Huckaby supervises the six Trimble AgGPS Autopilot systems used across the Bakersfield, Calif., company’s dispersed operations, from Kern County to Colorado, the coast, the Imperial Valley and Yuma. Carrot production occupies 35,000 acres each year.
Capable of penetrating darkness, fog, or dust, the guidance equipment, he says, guarantees listing accurate to within a half-inch for the greatest efficiency and economy.
Grimmway, which also farms potatoes, spinach, broccoli, and various other vegetables in both conventional and organic methods, expects the Trimble guidance equipment in time will offer other advantages.
Listing top priority
"Listing is priority one of the equipment, or about 95 percent of the time," Huckaby says, "because that’s where we recoup our costs the most. We can also disk, or plow, or plant wheat with it. Any implement we can fit on the tractor we can use with it, and when we’re applying a chemical or fertilizer, the more precision we have, the less waste.
"We are moving into the other uses on a small scale at first, and units for planting and cultivating will be the next step."
A veteran of nearly a dozen years in carrot production, Huckaby has been with Grimmway for the past two years. He coordinated a rigorous, four-month shakedown of Trimble and competitors’ equipment in the field last summer.
The trials sprang from Grimmway’s past association with Precision Farming Enterprises (PFE), whose San Joaquin Valley center is at Earlimart, north of Bakersfield.
"We’ve been doing other things with PFE on GPS mapping and yield monitoring," he said, "so that’s how we were introduced to the GPS systems for tractors. When it came time that we had an interest in the systems, we started talking."
The evaluation began with Huckaby running three GPS-guided tractors: one with Trimble gear and two others with competitors’ products. Five Grimmway farm managers ranked the equipment.
"The main thing with the trials was finding out how well the equipment worked in the field. We also wanted to find out what support services were available," he recalled.
"All five of the managers wanted the Trimble unit. It performed the best of the three. Another important reason was the top-notch support we got from PFE. The managers rated it at the top for ease of use.
"PFE came in with Spanish-speaking trainers to go over the systems with our drivers. Any piece of new equipment like this can be intimidating to anyone, but our guys were able to grab hold of it pretty quick."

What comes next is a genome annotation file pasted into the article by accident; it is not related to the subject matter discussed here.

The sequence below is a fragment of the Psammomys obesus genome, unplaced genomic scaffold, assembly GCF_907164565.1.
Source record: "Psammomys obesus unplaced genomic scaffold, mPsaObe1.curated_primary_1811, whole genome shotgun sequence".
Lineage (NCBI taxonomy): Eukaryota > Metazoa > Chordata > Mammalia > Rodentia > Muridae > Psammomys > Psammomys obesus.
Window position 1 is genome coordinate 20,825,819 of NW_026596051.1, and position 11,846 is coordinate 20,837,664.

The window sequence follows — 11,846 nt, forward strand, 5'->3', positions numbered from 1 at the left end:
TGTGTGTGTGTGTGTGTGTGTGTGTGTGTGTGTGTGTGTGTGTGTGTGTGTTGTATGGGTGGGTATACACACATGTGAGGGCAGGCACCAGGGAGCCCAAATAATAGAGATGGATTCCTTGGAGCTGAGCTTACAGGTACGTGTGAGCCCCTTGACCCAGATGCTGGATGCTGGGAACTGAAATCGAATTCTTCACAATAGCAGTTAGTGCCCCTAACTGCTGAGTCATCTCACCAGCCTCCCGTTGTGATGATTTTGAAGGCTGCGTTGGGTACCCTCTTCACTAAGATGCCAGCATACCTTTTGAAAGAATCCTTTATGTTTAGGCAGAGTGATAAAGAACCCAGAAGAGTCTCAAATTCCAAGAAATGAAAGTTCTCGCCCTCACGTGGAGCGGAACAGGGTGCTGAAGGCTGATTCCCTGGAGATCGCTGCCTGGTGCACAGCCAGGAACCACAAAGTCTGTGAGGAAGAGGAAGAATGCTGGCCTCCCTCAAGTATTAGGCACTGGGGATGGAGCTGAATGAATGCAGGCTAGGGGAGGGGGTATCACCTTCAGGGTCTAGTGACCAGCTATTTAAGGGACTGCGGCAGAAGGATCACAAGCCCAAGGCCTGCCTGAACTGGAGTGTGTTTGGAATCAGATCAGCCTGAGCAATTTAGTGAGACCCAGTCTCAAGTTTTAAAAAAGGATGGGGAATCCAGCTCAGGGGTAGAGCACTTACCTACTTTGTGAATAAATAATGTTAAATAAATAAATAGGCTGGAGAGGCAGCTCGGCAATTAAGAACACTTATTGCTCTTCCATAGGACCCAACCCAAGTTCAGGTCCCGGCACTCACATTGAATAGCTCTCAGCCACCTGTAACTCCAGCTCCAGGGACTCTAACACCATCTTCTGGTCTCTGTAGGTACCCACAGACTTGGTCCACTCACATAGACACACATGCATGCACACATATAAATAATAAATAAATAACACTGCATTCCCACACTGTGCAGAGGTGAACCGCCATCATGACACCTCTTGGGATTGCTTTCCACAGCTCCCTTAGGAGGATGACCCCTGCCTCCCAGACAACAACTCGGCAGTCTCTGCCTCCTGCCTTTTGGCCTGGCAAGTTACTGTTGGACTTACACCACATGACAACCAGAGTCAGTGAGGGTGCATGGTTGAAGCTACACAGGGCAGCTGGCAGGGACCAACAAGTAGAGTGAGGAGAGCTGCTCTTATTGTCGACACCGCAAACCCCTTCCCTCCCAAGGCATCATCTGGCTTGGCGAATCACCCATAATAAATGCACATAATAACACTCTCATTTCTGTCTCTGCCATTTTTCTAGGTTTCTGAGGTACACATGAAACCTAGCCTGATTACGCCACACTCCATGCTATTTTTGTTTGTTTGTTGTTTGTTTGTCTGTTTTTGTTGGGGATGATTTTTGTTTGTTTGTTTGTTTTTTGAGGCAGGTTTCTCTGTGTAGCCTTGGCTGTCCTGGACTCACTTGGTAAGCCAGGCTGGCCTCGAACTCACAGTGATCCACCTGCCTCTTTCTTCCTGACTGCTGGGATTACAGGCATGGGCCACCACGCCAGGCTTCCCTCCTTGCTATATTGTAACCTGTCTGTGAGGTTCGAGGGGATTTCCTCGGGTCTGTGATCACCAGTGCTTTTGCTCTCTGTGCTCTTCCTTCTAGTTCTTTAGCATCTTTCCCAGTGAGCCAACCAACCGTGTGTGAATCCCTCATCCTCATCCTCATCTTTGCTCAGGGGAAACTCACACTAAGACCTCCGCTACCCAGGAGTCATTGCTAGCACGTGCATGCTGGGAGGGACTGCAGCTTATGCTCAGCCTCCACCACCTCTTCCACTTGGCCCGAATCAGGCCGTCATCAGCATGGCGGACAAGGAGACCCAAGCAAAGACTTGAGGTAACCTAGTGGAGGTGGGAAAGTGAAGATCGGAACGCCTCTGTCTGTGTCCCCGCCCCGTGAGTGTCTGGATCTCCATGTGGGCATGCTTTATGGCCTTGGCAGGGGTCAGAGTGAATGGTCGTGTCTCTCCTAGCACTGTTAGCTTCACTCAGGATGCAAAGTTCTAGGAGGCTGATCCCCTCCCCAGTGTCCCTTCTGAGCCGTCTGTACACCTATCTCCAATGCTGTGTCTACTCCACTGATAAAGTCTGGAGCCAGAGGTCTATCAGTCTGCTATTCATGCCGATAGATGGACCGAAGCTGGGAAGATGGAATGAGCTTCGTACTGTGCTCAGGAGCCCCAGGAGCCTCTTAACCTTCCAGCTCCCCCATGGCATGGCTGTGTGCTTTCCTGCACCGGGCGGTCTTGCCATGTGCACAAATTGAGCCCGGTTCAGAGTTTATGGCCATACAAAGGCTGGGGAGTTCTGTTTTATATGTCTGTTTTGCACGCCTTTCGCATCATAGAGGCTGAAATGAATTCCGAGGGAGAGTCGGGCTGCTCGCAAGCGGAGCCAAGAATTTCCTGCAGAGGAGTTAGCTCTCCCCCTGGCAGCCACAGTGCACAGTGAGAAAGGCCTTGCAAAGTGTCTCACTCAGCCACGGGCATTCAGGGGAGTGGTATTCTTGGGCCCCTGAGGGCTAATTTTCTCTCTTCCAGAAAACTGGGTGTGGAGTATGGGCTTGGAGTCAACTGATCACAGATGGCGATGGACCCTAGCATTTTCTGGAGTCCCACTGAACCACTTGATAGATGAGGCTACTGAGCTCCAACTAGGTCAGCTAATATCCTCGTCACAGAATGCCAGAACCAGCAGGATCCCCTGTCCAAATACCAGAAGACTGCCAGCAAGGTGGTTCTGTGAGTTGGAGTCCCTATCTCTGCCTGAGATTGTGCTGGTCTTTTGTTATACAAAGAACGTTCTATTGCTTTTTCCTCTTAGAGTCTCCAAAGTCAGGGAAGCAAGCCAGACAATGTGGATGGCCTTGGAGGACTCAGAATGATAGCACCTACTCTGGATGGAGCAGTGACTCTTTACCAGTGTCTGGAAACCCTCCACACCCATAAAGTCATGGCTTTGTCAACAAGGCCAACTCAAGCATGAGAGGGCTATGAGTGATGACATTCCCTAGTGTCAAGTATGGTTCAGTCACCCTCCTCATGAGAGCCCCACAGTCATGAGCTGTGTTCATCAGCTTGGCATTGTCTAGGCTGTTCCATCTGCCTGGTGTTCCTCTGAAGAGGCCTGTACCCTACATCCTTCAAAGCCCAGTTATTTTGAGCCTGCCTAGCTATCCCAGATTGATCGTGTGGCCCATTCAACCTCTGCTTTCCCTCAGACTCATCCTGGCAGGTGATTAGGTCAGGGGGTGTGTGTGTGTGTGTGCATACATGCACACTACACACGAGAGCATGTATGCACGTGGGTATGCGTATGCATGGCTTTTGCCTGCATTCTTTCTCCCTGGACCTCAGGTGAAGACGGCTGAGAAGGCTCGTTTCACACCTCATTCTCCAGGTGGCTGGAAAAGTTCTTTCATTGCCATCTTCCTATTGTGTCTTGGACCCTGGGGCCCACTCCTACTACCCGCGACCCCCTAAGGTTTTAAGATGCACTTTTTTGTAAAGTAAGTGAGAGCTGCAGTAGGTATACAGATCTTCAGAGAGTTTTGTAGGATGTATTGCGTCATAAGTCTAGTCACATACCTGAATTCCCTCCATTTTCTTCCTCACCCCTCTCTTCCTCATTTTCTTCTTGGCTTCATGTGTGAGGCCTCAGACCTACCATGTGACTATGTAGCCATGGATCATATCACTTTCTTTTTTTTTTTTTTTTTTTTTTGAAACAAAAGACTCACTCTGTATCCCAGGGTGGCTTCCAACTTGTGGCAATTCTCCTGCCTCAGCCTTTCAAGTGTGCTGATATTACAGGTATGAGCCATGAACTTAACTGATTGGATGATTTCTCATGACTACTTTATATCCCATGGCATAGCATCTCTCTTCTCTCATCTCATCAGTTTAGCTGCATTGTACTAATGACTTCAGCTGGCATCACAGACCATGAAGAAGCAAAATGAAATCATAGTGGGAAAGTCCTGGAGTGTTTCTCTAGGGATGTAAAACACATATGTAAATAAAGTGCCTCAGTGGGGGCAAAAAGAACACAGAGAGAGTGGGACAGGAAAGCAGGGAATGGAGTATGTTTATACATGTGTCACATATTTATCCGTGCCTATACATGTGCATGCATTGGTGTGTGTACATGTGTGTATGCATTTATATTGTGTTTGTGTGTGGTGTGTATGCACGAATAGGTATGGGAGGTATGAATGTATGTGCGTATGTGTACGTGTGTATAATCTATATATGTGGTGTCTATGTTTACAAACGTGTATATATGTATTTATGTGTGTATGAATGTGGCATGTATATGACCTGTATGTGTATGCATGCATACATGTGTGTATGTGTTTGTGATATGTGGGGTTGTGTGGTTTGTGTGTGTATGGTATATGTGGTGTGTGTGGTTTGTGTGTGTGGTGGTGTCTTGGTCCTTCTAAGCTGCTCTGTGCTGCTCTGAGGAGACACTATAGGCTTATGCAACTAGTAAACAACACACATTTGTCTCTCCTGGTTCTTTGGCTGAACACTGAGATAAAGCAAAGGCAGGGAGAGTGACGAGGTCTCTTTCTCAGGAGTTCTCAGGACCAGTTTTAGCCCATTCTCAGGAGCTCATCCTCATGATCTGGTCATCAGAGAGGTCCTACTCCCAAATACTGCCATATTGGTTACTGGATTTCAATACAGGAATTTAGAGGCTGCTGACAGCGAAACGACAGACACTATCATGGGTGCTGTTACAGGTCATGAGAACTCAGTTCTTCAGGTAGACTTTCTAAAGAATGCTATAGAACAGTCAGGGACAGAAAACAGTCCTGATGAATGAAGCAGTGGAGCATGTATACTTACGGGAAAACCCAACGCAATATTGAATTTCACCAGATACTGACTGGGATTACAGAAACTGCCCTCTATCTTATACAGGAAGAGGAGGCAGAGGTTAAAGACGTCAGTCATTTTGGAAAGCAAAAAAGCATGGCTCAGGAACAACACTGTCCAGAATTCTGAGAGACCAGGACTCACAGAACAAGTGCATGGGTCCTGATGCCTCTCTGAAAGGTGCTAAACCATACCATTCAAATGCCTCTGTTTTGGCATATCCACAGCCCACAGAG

For tractor drivers, at the wheel for 10 hours a day, six days a week, manually keeping the equipment in a straight line is fatiguing.
The Trimble GPS equipment relieves much of the fatigue, with the driver monitoring a light-bar atop the dashboard of the tractor. It provides a straight-ahead visual reference, rather than through a monitor at one side, for alignment.
"The equipment steers the tractor in a straight line, but the driver still has plenty to do, concentrating on the performance of the tractor and the implement."
The steering is automatic, however the systems have a safety feature that requires the driver to interact with the controls. If for some reason the driver is not able to do the interaction, the controls put the tractor into a wide turn.
Conquering the issue of straight rows means greater productivity from each field. According to Trimble sources, the equipment is accurate to about one-half inch, in contrast to the two to three inches of error common in manually listing, and that increases the number of rows per field. In addition to more rows, the GPS-guided fields are more efficient for irrigation and avoid losses to off-target cultivation equipment.
"We noticed this right away in the trials when we eliminated the crooked rows and the cultivator blight," Huckaby said.
But the company was also keen on something else: the equipment "sees" through darkness, fog, or dust, an important advantage when planting or other operations won’t wait until clear, daylight conditions.
"Before, a lot of times, we’d just have to park the equipment. With GPS we don’t need the visibility to get the job done. It cuts our downtime, and we get the best return out of tractors and equipment by operating them all the time."
Grimmway has five Caterpillar Challenger 75E tractors and one John Deere 9300T so equipped. The six units purchased don’t begin to cover all needs, but the tractors are shuttled between ranches to keep them in full operation.
The gear essentially has two major components: the GPS unit that receives guidance via radio from a ground station set up within six miles of the field being worked and the steering mechanism, either hydraulic or electric. The electronic "smart" pieces, those other than the steering controls, can be easily switched from one tractor to another.
Although downtime is held to a minimum, delays may occur, however, due to demands on satellite time and not any malfunction of the equipment. PFE representative Karol Aure Flynn explained that at times too few satellites are accessible or those available are not in the correct geometry for positioning. Customarily, she said, delays are no more than a half-hour and can be predicted so they do not interfere with work schedules. Beyond the benefits of ruler-straight listing, the GPS equipment is also capable of recording survey-grade data.
Flynn said each guidance system represents an investment of about $50,000 and she estimated that 75,000 to 100,000 GPS units of all brands are in use in California.